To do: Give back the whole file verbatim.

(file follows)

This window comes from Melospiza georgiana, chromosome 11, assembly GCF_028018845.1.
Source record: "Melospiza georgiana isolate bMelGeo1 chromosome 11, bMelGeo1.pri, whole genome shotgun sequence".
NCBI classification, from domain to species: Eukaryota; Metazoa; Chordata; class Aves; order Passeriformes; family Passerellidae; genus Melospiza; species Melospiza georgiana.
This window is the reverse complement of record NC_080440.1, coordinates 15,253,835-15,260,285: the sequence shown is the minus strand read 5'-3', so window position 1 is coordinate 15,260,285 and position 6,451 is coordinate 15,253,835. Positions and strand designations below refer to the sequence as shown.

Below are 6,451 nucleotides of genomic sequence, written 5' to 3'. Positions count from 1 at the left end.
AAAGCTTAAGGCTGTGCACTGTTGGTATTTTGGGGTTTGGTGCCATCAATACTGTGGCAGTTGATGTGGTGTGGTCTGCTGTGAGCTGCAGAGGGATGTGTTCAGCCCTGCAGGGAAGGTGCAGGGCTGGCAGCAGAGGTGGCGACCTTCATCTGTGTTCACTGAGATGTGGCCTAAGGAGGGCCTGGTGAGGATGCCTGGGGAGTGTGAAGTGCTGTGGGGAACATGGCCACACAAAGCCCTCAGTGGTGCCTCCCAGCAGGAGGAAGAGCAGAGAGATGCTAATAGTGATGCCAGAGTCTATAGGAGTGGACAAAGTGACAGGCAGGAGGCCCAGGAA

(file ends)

This window comes from Melospiza georgiana, chromosome 11, assembly GCF_028018845.1.
Source record: "Melospiza georgiana isolate bMelGeo1 chromosome 11, bMelGeo1.pri, whole genome shotgun sequence".
NCBI classification, from domain to species: Eukaryota; Metazoa; Chordata; class Aves; order Passeriformes; family Passerellidae; genus Melospiza; species Melospiza georgiana.
This window is the reverse complement of record NC_080440.1, coordinates 15,253,835-15,260,285: the sequence shown is the minus strand read 5'-3', so window position 1 is coordinate 15,260,285 and position 6,451 is coordinate 15,253,835. Positions and strand designations below refer to the sequence as shown.

Below are 6,451 nucleotides of genomic sequence, written 5' to 3'. Positions count from 1 at the left end.
AAAGCTTAAGGCTGTGCACTGTTGGTATTTTGGGGTTTGGTGCCATCAATACTGTGGCAGTTGATGTGGTGTGGTCTGCTGTGAGCTGCAGAGGGATGTGTTCAGCCCTGCAGGGAAGGTGCAGGGCTGGCAGCAGAGGTGGCGACCTTCATCTGTGTTCACTGAGATGTGGCCTAAGGAGGGCCTGGTGAGGATGCCTGGGGAGTGTGAAGTGCTGTGGGGAACATGGCCACACAAAGCCCTCAGTGGTGCCTCCCAGCAGGAGGAAGAGCAGAGAGATGCTAATAGTGATGCCAGAGTCTATAGGAGTGGACAAAGTGACAGGCAGGAGGCCCAGGAA